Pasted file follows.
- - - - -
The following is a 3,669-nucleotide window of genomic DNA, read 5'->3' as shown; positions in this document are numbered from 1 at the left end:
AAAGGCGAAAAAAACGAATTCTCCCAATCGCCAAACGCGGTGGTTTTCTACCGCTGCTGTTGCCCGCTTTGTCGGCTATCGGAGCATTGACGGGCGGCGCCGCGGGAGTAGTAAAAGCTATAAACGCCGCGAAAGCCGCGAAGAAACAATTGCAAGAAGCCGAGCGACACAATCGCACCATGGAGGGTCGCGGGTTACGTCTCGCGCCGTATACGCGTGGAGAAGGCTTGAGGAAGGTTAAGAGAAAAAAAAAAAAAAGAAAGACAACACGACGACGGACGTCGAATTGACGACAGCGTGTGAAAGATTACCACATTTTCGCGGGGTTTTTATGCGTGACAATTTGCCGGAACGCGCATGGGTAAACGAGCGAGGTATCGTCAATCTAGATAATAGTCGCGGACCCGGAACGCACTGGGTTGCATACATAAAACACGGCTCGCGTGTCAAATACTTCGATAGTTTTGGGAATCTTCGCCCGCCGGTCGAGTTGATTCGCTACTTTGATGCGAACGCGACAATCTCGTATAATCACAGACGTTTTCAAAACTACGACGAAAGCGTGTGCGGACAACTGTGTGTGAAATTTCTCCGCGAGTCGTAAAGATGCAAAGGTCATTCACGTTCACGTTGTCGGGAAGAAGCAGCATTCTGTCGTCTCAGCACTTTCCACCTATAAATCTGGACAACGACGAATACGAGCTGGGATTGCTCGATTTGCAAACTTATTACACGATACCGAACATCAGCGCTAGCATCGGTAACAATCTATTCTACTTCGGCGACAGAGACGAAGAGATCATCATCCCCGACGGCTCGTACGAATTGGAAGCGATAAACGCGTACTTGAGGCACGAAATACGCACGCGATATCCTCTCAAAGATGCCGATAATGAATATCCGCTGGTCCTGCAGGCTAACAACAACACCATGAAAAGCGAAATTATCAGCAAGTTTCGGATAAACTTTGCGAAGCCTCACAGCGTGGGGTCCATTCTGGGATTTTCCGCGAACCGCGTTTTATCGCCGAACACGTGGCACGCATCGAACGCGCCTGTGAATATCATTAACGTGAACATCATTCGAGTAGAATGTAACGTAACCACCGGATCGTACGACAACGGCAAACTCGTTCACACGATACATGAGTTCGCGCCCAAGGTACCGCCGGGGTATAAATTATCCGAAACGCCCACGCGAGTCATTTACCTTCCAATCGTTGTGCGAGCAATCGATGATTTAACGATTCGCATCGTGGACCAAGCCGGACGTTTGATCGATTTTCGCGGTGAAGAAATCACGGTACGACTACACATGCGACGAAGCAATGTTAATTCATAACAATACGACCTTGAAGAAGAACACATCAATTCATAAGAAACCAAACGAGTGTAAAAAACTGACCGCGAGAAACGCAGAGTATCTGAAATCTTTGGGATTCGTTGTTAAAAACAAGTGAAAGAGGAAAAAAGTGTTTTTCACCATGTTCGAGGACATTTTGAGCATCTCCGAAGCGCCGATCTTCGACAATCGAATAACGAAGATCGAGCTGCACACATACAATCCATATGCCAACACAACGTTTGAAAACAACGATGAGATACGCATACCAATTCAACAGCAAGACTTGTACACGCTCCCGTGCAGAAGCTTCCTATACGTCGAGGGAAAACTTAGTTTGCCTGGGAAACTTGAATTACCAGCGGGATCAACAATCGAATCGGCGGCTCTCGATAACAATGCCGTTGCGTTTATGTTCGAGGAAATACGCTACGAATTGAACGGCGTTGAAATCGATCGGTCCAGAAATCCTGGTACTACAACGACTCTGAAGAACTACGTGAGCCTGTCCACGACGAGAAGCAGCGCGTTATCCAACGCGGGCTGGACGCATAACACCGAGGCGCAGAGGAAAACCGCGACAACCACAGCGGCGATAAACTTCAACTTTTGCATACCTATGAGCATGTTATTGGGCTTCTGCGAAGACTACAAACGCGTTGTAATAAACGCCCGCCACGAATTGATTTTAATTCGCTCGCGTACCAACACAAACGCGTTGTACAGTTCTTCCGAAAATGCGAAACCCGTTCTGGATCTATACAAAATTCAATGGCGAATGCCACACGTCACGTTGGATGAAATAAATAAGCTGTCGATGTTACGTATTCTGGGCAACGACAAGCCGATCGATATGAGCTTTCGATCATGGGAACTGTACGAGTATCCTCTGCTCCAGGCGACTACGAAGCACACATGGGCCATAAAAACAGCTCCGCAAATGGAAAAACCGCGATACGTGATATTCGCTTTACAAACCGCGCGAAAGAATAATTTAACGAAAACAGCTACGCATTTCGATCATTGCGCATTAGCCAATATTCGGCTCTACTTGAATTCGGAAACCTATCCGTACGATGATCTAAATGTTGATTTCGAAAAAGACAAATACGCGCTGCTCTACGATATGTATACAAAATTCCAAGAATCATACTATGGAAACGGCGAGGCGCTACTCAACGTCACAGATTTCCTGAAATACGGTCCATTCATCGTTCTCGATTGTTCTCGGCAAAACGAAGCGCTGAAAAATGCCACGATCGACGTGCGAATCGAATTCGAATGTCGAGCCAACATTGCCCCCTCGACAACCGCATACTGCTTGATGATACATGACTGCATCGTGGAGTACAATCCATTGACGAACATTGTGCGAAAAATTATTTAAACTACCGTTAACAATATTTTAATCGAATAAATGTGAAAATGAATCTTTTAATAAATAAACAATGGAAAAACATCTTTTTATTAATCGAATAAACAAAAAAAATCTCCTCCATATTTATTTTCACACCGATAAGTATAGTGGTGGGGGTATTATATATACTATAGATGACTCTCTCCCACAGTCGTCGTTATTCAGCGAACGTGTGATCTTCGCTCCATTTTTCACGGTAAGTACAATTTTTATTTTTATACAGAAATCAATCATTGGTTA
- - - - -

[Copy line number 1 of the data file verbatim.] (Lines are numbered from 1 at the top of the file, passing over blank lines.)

The following is a 3,669-nucleotide window of genomic DNA, read 5'->3' as shown; positions in this document are numbered from 1 at the left end: